Death of football as we know it
A buddy of mine, one of the world's big football fans (that's football, not futball), thinks his favorite game is in danger of going the way of the dinosaurs.
That may be hard to believe, particularly as we head into the craziness that is Super Bowl week, but if you listen to his arguments and combine them with some recent news items, he may be right when he says the sport as we know it may be in dire consequences within five to 10 years (his time frame, not mine).
He believes that the rash of head injury lawsuits by former NFL players and their families against the league will take their toll, if not on the league itself financially, on the next generations of potential players.
"It's going to get to the point where no mother is going to want her kids to play football," he says. "Then take in the fact that kids today have so many more entertainment options than people our age did when we were kids. With all their gadgets, they don't need or want to play sports that much. Sooner or later, the game will just be flag football and all these big stadiums on campuses everywhere are going to be like the Roman Colisseum."
If it happens, the NFL and bigtime college football have themselves to blame. Whether or not you agree with the rash of head injury lawsuits, they're not going away. In an Associated Press story about the late Junior Seau's family suing the NFL, the AP found that more than 3,800 players have sued the league over head injuries in at least 175 cases in recent years. The total number of plaintiffs is 6,000 when spouses, relatives and other representatives are included.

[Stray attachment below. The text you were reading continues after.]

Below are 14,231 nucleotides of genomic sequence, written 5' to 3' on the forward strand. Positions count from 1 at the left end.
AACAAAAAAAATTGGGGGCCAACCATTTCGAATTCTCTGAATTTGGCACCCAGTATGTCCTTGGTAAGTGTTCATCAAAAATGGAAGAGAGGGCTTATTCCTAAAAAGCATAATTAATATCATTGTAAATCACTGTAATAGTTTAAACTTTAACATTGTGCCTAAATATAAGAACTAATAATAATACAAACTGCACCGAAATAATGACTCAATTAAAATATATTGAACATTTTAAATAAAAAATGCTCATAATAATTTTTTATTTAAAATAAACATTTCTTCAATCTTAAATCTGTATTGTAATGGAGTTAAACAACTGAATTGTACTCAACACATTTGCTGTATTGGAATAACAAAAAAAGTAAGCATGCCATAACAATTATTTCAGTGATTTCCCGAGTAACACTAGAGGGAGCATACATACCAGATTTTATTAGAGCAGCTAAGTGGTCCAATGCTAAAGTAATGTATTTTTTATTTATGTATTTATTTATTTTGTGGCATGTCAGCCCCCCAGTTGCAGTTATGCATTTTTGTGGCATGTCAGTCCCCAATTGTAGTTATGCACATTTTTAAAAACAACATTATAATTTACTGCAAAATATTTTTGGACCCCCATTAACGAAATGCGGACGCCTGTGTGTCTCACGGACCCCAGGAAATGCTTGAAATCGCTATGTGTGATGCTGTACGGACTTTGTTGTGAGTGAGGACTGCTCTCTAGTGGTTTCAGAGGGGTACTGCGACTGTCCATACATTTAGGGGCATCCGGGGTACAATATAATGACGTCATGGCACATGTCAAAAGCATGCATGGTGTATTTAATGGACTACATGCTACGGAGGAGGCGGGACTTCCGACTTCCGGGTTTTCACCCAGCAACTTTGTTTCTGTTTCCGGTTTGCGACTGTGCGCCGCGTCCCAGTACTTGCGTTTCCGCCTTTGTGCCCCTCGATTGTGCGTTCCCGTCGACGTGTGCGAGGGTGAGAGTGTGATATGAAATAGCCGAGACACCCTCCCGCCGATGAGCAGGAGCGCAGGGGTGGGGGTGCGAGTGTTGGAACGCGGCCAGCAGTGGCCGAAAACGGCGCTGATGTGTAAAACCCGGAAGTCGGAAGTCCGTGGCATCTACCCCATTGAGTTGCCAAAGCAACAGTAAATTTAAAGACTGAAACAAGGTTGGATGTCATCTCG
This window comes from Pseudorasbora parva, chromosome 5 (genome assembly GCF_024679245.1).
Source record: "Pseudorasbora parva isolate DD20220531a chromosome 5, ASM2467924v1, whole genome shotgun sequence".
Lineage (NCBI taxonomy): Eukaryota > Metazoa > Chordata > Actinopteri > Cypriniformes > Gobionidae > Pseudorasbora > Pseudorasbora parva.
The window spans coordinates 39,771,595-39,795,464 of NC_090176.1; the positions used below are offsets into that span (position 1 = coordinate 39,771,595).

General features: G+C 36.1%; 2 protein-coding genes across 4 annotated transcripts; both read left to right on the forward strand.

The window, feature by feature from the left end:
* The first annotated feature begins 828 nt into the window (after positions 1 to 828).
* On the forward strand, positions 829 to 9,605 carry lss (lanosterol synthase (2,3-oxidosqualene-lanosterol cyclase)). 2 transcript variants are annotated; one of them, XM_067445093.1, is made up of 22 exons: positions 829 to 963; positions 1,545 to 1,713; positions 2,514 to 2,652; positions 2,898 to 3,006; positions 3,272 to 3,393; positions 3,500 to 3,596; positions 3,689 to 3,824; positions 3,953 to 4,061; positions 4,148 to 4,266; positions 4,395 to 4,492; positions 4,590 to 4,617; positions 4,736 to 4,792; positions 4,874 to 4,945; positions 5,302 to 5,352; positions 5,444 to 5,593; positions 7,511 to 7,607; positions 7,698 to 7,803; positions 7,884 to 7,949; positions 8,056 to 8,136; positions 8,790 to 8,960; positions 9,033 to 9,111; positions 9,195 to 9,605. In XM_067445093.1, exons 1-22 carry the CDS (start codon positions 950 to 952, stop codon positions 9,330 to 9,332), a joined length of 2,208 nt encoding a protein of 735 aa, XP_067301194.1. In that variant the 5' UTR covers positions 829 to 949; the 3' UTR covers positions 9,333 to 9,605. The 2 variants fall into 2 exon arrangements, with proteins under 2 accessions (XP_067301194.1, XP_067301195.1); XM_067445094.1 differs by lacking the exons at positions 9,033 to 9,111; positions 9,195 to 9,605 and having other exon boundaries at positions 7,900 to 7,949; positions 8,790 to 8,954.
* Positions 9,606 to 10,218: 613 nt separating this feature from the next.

No matter how rich the NFL is, that's a lot of lawyers who are going to have be paid, one way or another, sooner or later.
No kickoff returns?
Now the NFL is seriously talking about doing away with kickoff returns, because, according to a Time magazine article,
"Violent collisions between players running full speed downfield on kickoffs have concerned the league for a number of years. (NFL Commissioner Roger) Goodell said the new kickoff idea came from Tampa Bay Buccaneers coach Greg Schiano, who was Eric LeGrand's college coach at Rutgers when he was paralyzed by a collision during a kickoff return."
That's just great, take away the single most exciting play in the sport. The proposed change would have teams that score get the ball back at their own 30-yard line, with the play fourth and 15. They could either go for it or punt. Which makes little sense, because punt returns are at least as dangerous as kickoff retutns. Why do you think there's a fair catch option?
How popular is the proposed change? An online poll on the Time website accompanying the article found that 71 percent of more than 3,000 respondents were against it.
Players too big
The big problem is just that - the players are too big.
The game used to be played by normal-size people who were exceptional athletes. Think Bobby Layne, Doak Walker, Johnny Unitas, Larry Wilson. Then the age of specialization came in, and players had to fit a particular size and speed pattern in order to play at the highest levels. Now, NFL offensive and defensive linemen routinely weigh between 300 and 350 pounds. Linebackers go in the 250-275-pound range, with exceptional quickness. Cornerbacks and strong safeties are the size of the last generation's linebackers, and faster. Quarterbacks are expected to weigh between 220 and 250 or more, and more and more are expected to be able to run as well as throw. Wide receivers are now preferred to be 6-2 or taller.